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Hamilton dominant as Mercedes put down new season marker in Melbourne

His teammate, Valteri Bottas, was close behind in a time of 1:22.648 as the German team laid down an early marker that they would be the team to beat on Sunday afternoon.

It was the 11th consecutive Friday practice session – since the second session in 2014 – that Mercedes has topped the timesheets.

The Mercedes duo were separated by only hundredths of a second, well clear of the third fastest driver Max Verstappen, the Red Bull star, who was nearly a second slower than the Mercedes duo.

But how much of an indicator this will be when qualifying gets underway on Saturday afternoon is a moot point.

Teams often use these sessions to try new programs and tweak the car’s set up to maximise its performance in race trim, rather than to make a major statement in a session that, in the end, does not count for points or anything other than bragging rights.

The most interesting team was Ferrari, who came into this weekend as the squad  regarded as the best prepared following impressive results in testing in Barcelona in February.

Sebastian Vettel had said on Thursday that he was happier with the car this year than last – when he had managed to win the race.

But in the first practice session he was unable to match Hamilton’s pace, and in the second he was behind not only the two Mercedes of Hamilton and Bottas but also the Red Bull of Pierre Gasley, who reported that his car – now powered by a Honda engine for the first time – was lacking in power on the last lap.

However, given the knowledge that they had their car in good shape before arriving in Melbourne, it’s quite likely that the Italian team was keeping its powder dry before going for broke in qualifying.

Vettel’s young teammate Charles Leclerc was fractionally slower than Vettel in the first session and not far off the four-time world champion’s pace in the second, when Vettel was fifth and Leclerc ninth. The latter had a spin at turn four late in the session as he sought to improve his time.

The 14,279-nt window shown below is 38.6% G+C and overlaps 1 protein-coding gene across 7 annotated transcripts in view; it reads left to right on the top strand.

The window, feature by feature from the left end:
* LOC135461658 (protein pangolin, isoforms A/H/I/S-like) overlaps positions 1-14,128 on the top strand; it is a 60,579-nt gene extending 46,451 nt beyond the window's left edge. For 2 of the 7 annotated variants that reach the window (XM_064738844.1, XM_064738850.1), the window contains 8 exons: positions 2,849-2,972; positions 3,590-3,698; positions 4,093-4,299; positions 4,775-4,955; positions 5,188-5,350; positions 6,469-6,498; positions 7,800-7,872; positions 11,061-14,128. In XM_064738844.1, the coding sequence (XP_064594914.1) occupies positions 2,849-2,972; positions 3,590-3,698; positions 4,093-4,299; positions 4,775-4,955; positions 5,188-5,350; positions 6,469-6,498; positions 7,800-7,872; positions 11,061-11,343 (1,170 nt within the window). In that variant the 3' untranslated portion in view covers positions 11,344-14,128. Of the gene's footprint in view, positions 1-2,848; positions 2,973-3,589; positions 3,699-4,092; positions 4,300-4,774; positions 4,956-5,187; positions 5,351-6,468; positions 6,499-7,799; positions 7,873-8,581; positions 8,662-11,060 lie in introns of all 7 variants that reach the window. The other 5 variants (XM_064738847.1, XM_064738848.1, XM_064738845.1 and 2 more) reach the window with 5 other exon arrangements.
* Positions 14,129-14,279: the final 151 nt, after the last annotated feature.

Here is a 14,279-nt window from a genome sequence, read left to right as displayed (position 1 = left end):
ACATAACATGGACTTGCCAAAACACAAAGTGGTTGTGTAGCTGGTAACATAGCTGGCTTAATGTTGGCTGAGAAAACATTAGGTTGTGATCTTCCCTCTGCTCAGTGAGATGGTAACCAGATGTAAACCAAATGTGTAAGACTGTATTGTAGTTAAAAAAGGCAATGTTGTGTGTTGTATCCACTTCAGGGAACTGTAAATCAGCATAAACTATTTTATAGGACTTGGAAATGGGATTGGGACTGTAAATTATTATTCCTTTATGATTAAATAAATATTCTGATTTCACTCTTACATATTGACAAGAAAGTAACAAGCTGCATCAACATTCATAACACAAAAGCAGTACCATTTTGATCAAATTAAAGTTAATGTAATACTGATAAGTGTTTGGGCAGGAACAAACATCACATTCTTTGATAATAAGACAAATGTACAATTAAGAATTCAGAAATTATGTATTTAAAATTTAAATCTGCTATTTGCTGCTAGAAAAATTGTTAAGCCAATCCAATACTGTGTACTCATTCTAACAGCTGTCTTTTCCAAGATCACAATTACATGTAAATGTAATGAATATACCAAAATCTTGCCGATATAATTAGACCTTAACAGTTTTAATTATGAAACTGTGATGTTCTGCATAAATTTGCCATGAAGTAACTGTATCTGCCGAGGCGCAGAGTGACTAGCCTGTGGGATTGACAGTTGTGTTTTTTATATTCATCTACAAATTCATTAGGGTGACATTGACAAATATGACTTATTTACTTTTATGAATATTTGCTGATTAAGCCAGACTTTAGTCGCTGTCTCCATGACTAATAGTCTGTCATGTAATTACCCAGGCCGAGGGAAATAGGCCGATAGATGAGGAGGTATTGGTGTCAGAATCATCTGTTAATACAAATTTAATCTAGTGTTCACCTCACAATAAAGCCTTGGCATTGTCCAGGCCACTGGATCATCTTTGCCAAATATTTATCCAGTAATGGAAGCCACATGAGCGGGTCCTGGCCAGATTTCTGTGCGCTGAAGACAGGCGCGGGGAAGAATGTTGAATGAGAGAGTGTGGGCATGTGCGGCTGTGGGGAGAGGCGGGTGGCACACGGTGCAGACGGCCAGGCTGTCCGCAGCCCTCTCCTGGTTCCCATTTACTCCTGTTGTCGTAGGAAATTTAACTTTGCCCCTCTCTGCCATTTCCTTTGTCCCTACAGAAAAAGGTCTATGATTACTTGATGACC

Australia’s Daniel Ricciardo, in his first appearance for his new team Renault, fared much better in his late afternoon second session than in his first 90-minute run.

In his first try Ricciardo was just 17th fastest, half-a-second behind teammate Nico Hulkenberg (10th).

He improved significantly for the experience, finishing his second session less than one-tenth-of-a-second behind the German, now in his third season with the French team.

Eighteen years ago, Kimi Raikkonen made his Formula One debut in a Sauber at Albert Park, showing the promise that would eventually see him become a world champion by scoring points for a sixth place.

The Finn is now one of F1’s elder statesmen, but he showed that he still has the motivation and the pace to be competitive when circumstances are right.

Raikkonen, in the Alfa Romeo, was sixth fastest in both sessions, giving every indication that he could be at the forefront in the battle of the best of the rest behind the big three of Mercedes, Ferrari and Red Bull. His teammate Antonio Giovinazzi was seven-tenths slower than the Finn in 15th position.

There was no fairytale return for Polish driver Robert Kubica on his first drive in F1 for nine years.

Everyone knew that the Williams team would struggle to be competitive, and Kubica, one of the sport’s up-and-coming stars before being forced out of action following a horror accident, found out just how far off the pace the team will be.

Kubica’s time of 1:26.655 was more than four seconds slower than Hamilton’s. His young teammate George Russell was fractionally quicker in 1:36.453, but both men will have the job ahead of them over the rest of the weekend.

With Matt Clayton

Michael Lynch is The Age’s chief soccer reporter and also reports on motor sport and horseracing

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